Article - Lets keep experimenting


Let’s keep experimenting after the Covid19 crisis

Posted by Pierre-Yves Rahari on 8 July 2020

We have experienced changes of considerable magnitude during the Covid19 crisis. Experimenting is one of the salient change experiences we have observed in the Wealth & Asset Management industry in the past few months. Will experimenting perdure as a strong feature of the industry culture after the crisis?

When the crisis hit, all our systems, organisations, countries, no matter how resilient they were or appeared to be, went into lockdown and isolation. We saw our way-of-lives unravelling before our eyes and our organisations disrupted on a scale rarely experienced before. For our industry, the good news is that most firms had well-designed and properly tested BCP plans, which were called into action from day one. The not-so-good news is that no one had predicted the scale and magnitude of the crisis, so we have had to make up for the shortfall of our BCP plans by experimenting new solutions at individual and collective level.

For example, as offices closed and all industry participants started working from home overnight, we have had to learn to reach out, connect and work with each other online; to maintain meaningful connections; and to work as virtual teams, from the isolation of our own homes. To support the new virtual offices, we have had to adopt new systems and processes, and explore new ways of operating our businesses. In doing so, we have had to learn (or enhance) new skills, ranging from digital fluency to interpersonal agility, notwithstanding learning to integrate our work challenges with our domestic priorities at a pace and scale not seen before.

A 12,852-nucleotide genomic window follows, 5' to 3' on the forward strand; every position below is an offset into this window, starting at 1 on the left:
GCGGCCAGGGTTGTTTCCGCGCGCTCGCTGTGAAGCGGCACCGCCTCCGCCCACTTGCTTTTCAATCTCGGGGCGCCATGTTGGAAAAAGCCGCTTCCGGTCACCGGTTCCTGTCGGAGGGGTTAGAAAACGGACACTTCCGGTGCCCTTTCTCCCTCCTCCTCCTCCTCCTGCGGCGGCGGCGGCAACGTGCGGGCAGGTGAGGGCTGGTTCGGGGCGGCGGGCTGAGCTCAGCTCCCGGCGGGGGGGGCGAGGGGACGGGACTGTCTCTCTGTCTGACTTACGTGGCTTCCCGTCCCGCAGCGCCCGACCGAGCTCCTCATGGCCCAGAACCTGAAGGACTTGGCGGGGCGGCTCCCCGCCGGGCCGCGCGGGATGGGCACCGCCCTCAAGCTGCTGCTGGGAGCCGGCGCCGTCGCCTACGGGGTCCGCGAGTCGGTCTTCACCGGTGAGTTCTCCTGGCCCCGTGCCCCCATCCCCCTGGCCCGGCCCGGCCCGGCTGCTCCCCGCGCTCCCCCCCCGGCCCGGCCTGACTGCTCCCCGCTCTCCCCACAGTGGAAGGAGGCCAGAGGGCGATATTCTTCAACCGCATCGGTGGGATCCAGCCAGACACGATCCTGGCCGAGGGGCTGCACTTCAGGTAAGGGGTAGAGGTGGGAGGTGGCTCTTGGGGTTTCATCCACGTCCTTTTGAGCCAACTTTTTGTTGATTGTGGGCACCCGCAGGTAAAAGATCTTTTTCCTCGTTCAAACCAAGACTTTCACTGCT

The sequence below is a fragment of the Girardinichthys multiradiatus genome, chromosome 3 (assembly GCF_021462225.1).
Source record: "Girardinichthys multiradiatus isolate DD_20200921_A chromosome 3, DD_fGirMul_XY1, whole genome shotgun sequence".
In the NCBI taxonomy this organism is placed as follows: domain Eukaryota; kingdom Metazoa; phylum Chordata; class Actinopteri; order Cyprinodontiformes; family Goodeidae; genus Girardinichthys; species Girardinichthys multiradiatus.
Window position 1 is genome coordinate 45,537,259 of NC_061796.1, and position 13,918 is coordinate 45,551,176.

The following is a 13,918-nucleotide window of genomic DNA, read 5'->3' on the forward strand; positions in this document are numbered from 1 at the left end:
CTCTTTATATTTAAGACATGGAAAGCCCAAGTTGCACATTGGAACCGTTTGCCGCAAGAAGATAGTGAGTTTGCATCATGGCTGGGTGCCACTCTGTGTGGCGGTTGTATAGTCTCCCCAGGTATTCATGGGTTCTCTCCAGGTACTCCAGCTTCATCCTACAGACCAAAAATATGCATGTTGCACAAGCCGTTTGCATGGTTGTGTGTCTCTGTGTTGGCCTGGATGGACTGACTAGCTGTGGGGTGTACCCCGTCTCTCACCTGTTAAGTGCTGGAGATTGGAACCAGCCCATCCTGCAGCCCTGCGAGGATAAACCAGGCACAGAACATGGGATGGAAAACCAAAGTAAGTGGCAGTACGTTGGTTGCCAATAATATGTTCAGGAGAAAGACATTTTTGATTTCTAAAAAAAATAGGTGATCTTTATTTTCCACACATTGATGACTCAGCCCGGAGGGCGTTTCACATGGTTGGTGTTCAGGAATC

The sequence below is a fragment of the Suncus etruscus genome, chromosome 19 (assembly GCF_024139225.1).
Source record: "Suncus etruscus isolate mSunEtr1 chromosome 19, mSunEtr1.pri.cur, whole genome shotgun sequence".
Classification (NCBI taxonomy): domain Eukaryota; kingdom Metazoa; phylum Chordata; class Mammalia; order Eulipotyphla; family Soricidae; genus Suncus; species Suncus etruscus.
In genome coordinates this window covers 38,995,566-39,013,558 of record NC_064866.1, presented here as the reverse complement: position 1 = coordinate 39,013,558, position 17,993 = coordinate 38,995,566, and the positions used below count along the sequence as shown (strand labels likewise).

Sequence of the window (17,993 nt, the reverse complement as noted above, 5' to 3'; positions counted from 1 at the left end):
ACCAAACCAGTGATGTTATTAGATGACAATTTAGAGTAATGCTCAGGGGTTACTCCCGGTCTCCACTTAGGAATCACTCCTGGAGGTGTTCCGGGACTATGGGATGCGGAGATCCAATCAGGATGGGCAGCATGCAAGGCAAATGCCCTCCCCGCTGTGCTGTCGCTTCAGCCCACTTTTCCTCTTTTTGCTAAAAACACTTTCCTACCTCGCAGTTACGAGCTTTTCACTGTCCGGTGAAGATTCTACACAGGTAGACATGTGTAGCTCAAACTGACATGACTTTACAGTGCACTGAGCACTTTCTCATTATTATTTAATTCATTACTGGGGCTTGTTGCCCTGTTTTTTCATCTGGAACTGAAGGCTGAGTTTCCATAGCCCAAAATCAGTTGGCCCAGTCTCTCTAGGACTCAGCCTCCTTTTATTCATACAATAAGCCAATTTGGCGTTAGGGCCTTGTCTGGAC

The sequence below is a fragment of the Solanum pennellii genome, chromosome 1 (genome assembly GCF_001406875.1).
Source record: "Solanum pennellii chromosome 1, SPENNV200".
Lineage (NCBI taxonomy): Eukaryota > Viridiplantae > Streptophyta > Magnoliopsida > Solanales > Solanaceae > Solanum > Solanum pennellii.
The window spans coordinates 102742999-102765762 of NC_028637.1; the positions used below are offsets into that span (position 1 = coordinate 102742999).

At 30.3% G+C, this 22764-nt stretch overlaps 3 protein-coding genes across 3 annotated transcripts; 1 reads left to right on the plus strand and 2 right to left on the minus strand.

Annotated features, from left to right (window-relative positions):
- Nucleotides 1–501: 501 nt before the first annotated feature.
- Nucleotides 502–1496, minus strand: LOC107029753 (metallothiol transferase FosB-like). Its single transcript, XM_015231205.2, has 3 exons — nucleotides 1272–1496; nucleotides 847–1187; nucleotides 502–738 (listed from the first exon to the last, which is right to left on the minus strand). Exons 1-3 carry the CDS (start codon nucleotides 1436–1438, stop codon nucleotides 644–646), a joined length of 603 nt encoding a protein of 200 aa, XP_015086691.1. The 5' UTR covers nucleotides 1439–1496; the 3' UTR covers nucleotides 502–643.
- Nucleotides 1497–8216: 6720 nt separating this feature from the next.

There are many more examples of experimentation we could quote from our observations during the crisis. And we have yet to catalogue examples of Covid-related experimentation in areas such as for product development and compliance regulation. But that is the remarkable thing. All these experiences have been undertaken in an industry that is generally keen on following a blueprint; managing risks methodically; running projects to plan and budget; and generating results on the dot. Instead, during this crisis, the industry has shown an ability to explore unchartered solutions; to experiment a trial-and-error approach; to share and discuss not-so-perfect outcomes; to collaborate towards mutually beneficial outcomes; and to tolerate the uncertainty and imperfection, in other words, the vulnerability inherent to any model of experimentation.

That is good news, because as we prepare to return to the office, there is still uncertainty on the definite outcome of the health crisis, and more fundamentally, there is great uncertainty on the shape of the post-Covid economic, societal and geopolitical situation. In this context, the industry will be well served by having honed their experimentation skills when devising tactical and strategic plans for the months to come. We anticipate that experimenting will perdure as a strong feature of the industry culture after the crisis.